Review of Industrial Organization
12: 703–718, 1997.
1997 Kluwer Academic Publishers. Printed in the Netherlands.
New Evidence on the Performance Advantages of
GARY M. FOURNIER
Department of Economics, Florida State University, Tallahassee, FL
JEAN M. MITCHELL
Graduate Public Policy Program, Georgetown University, 3600 N St., N.W. Washington, U.S.A.
Abstract. This study analyzes the performance effects of proprietary, multihospital systems. It is
shown that the organizational structure of these systems may affect the operating costs of member
hospitals. Estimating a cost function for Florida hospitals and controlling for other factors, the
average costs of HUMANA hospitals are empirically about 17 percent lower, while the costs of other
leading chains are about 12 percent lower than not-for-proﬁt institutions. These results contrast with
earlier studies that found no such differences. Furthermore, the cost differential that exists between
system and non-system hospitals can be largely attributed to technical efﬁciencies arising from chain
Key words: Multihospital systems, organizational efﬁciency, cost functions.
The potential advantages of multihospital system afﬁliation, i.e. combining mul-
tiple hospitals under common ownership, have been discussed extensively in the
literature. These advantages include increased technical efﬁciency from multiplant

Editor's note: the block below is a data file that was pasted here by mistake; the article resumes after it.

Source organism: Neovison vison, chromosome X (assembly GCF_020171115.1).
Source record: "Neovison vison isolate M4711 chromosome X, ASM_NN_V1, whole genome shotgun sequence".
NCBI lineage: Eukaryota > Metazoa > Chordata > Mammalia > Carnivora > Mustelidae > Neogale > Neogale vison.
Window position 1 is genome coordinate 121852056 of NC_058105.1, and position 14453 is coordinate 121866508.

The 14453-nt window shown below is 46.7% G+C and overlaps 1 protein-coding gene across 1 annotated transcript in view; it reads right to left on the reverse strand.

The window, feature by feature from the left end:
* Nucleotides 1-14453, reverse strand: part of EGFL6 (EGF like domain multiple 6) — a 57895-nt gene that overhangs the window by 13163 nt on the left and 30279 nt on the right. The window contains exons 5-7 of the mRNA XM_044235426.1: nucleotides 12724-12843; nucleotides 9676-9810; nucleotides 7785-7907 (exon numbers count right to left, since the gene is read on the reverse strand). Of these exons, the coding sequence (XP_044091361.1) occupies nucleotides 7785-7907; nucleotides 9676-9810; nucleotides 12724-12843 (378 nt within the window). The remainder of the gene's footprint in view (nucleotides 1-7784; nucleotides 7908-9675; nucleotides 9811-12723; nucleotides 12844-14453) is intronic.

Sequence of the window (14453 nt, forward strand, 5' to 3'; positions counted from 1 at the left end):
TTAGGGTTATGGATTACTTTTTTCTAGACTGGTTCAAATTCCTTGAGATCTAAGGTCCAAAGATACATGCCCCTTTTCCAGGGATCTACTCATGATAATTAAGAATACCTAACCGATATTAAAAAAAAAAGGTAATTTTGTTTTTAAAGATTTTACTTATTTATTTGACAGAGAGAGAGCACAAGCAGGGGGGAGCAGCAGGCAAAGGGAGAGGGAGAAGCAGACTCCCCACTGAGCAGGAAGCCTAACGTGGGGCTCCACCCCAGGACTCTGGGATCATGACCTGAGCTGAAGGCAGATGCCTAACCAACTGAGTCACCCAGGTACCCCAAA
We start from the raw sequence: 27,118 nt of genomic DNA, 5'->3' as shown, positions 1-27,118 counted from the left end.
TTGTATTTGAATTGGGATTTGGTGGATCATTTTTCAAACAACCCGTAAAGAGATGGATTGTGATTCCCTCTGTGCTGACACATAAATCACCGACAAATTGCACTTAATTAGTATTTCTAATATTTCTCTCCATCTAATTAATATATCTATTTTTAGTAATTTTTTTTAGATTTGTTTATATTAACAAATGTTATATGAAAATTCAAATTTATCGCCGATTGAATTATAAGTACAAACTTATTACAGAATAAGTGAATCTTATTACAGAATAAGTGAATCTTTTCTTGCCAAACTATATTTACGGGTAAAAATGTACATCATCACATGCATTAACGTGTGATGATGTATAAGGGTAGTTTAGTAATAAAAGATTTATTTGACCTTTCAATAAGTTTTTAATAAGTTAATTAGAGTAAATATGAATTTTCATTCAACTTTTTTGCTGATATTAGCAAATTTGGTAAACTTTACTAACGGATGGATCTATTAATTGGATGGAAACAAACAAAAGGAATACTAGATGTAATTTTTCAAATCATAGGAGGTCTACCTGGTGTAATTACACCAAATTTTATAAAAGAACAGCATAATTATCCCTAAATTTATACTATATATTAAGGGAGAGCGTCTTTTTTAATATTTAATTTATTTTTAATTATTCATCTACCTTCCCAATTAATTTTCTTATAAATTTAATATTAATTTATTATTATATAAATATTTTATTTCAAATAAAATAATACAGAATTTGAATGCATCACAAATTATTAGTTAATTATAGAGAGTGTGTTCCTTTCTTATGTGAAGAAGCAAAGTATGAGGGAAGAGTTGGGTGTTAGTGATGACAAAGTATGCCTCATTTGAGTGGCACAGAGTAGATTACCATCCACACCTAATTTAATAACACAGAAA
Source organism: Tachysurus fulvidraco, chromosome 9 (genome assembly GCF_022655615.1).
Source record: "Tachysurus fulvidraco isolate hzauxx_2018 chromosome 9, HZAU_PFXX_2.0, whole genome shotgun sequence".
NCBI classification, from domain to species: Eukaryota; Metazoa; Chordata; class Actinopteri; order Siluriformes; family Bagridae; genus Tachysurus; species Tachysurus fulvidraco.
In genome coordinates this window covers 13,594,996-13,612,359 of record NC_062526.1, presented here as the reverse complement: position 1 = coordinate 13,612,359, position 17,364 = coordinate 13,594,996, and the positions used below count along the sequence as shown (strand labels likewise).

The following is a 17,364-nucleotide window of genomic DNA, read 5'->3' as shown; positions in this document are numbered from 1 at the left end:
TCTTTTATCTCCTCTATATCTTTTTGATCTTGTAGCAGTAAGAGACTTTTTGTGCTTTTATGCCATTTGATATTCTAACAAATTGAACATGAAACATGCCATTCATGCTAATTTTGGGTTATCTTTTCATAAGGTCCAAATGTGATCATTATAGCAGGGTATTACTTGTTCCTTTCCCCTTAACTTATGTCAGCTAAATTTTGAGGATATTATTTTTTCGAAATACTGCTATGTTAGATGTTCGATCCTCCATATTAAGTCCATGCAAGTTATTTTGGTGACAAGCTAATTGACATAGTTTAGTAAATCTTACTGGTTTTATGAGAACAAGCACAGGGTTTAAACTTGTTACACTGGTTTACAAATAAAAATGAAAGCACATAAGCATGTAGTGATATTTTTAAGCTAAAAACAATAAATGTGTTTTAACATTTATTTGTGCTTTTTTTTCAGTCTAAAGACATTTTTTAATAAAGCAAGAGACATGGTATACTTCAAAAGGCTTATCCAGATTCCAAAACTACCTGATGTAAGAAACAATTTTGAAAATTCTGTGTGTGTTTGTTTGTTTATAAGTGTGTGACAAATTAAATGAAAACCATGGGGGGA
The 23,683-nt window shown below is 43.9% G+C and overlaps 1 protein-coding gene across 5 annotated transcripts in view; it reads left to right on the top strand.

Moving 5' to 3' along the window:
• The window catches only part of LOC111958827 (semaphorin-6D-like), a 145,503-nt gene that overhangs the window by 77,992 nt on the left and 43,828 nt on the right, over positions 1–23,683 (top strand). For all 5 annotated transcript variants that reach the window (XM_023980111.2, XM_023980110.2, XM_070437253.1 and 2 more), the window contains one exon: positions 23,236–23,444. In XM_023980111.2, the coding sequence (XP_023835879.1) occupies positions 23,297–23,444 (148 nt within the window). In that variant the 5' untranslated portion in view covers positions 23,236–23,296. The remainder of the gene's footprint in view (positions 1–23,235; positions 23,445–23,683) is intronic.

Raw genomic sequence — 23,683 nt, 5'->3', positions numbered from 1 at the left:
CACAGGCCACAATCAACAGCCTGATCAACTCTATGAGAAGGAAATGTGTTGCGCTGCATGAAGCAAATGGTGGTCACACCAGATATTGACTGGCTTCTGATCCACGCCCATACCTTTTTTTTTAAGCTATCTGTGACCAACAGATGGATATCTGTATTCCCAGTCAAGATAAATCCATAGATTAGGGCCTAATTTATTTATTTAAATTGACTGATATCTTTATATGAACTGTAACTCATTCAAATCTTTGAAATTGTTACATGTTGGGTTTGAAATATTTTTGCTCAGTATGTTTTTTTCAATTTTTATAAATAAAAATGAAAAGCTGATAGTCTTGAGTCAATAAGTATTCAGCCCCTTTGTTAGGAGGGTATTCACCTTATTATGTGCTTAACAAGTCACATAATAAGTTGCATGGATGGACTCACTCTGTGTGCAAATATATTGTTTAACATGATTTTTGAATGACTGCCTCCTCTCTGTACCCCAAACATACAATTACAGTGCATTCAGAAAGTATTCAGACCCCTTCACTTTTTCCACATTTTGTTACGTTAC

economies of scale, pecuniary advantages in factor markets, better access to cap-
ital, and the ability to recruit and retain higher quality clinical and management
personnel (Ermann and Gabel, 1984; Morrisey and Alexander, 1987).
Despite the potential advantages of system afﬁliation, the acquisition activities
of multihospital systems came virtually to a standstill during the late 1980s, a
trend that continued throughoutthe early 1990s (Relman, 1991). This development
suggests either that the advantages associated with multihospital systems may be
somewhat more limited than previously expected, or that investment opportunities
in other types of health care enterprises are more proﬁtable. The limited proﬁts
from the provision of hospital inpatient services can be attributed in part to the
institution of prospective payment systems based on diagnostic related groups
(DRGs) and other cost-containment mechanisms enacted by third party insurers
Authors thank the University of Bergen, Norway for ﬁnancial support, and Sigve Tjotta for
comments on this research. Any remaining errors are our own.